In 400 B.C Hippocrates, a Greek physician and “The Father of Medicine” said, “Let food be thy medicine and medicine be thy food.” Hippocrates was well aware of the impact that food could have on a person’s health, and during his time it was common to use food to treat and prevent illnesses. For instance, the juice of liver was used to treat eye diseases connected to Vitamin A deficiency (1), and garlic was used to cure athlete’s foot.
As time passed, women began working outside the home and our societies became more medically and technologically advanced. Along with these advancements came a change in the way we produce and consume food.
During World War II, more women entered the workplace and spent less time at home, so convenience became a priority. Processed foods became more prevalent, fast food outlets became more common, microwaves replaced ovens, and food became less nutritious. These changes have led to a major increase in chronic diseases like diabetes and heart disease over the last 50-60 years (2).
While these illnesses are still fairly common in modern society, our ideas of nutrition are slowly shifting. The rising popularity of the paleolithic (paleo) diet and documentaries like Michael Pollan’s Food Inc, have encouraged many people to reduce their consumption of heavily processed, genetically modified, packaged foods and consume more locally grown, organic, whole foods.
Even the USDA has changed it’s nutrition guidelines. In 2011, they replaced the food pyramid, a triangular diagram with a hierarchy of recommended foods and servings, with My Plate – a round plate divided into five food groups with vegetables being the largest division. These changes may seem small, but their impact is great.
Our bodies are supported by the foods we eat and nutrition is the baseline for who we are.
All of the cells and organs in our bodies depend on the food we eat for proper growth and development; and the choices we make affect the way our cells communicate with each other and how our bodies function as a whole.
They also affect the health of our family, as the predisposition for many health conditions is passed on genetically. Fortunately, a predisposition for disease does not guarantee that it will occur. We have the ability to turn off the expression of certain genes by eating well (3).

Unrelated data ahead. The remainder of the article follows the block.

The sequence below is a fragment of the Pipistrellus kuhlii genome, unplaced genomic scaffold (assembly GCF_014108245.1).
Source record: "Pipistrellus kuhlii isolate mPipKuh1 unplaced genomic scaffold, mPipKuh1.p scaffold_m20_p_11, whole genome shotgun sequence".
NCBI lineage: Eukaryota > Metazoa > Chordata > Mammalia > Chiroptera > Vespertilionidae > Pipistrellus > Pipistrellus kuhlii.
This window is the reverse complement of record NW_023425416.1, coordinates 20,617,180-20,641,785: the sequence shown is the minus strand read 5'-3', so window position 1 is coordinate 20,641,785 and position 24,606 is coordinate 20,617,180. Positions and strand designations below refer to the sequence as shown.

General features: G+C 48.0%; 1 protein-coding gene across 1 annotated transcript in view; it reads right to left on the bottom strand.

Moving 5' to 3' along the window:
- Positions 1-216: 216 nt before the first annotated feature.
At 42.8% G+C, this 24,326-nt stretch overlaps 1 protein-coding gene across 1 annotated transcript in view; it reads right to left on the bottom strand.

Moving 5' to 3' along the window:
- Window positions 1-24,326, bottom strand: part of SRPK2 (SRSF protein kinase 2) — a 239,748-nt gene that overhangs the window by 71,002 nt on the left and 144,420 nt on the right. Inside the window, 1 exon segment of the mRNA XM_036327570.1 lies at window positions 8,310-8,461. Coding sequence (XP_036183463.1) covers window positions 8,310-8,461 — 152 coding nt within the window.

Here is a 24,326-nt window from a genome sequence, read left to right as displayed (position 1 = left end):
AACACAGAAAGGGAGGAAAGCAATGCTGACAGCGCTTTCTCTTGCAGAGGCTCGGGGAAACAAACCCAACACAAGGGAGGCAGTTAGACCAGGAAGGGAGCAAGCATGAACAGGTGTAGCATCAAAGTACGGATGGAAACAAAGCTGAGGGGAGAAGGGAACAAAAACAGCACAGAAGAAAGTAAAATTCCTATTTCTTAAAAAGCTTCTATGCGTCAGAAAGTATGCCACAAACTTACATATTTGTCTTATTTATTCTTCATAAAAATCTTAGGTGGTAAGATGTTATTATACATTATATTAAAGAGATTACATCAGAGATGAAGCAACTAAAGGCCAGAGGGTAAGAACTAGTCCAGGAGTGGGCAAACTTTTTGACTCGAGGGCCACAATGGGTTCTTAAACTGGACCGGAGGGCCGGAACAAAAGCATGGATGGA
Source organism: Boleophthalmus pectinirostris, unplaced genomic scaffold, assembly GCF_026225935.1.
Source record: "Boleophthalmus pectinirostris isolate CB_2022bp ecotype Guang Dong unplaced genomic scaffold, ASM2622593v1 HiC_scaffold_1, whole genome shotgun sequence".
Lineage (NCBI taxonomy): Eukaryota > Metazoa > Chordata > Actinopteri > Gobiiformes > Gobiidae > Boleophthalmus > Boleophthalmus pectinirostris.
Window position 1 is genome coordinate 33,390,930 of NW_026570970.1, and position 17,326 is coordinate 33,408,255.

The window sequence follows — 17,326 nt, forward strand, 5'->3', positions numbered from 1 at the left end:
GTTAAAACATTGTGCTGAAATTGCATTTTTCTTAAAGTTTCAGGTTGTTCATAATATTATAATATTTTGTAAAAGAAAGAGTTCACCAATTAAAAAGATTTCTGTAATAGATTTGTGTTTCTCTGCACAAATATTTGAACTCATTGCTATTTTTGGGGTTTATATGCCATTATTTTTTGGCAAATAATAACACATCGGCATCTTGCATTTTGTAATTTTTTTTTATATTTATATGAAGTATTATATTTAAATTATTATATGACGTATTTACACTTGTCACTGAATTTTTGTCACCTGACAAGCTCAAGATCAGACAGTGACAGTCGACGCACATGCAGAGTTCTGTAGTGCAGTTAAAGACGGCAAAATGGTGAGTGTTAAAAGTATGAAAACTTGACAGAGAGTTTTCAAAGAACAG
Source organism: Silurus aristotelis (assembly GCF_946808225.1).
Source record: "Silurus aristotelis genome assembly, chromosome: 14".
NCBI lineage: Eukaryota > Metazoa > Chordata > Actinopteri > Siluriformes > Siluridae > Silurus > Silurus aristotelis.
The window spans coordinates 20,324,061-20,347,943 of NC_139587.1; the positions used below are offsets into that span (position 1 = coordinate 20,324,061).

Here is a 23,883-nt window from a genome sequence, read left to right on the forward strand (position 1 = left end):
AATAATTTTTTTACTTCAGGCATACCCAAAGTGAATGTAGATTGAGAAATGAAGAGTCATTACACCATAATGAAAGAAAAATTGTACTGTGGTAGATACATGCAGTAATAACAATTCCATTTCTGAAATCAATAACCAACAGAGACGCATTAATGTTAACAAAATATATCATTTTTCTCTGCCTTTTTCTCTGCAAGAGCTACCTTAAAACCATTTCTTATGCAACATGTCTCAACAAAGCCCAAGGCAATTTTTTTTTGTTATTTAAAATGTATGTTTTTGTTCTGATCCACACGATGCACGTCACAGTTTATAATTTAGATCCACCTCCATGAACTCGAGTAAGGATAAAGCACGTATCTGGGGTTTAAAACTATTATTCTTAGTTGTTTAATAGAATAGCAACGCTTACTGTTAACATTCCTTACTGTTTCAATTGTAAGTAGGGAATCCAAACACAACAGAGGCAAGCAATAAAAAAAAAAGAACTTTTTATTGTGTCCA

Consuming locally grown, organic foods will drastically reduce the number of chemicals and additives that you put into your body, and avoiding genetically modified foods, like soy, corn, cottonseed oil, beets, and papayas will help boost your long-term health.
The evolution of nutrition hasn’t ended with the movement from heavily processed foods to more natural, local, and sustainable foods, however. It’s also changing the way that we eat, with many people choosing slow living and eating over fast food (4).
The slow living philosophy echoes many of my own sentiments about food and eating, including making conscious choices about the food we purchase, supporting local farmers, preparing most meals at home, and enjoying those meals mindfully.
Eating with such attention and intention gives our bodies time to relax, which helps us digest the food we eat more efficiently and maximizes the absorption of nutrients.
The food industry isn’t perfect by any means, but it is ever evolving as is our understanding of nutrition. As new research continues to surface about the best nutritional practices and disease prevention, so will the recommendations that I make to patients in my practice.
I believe that Hippocrates was on to something – the food we eat has the ability to heal us or harm us, and my recommendations will always err on the side of healing.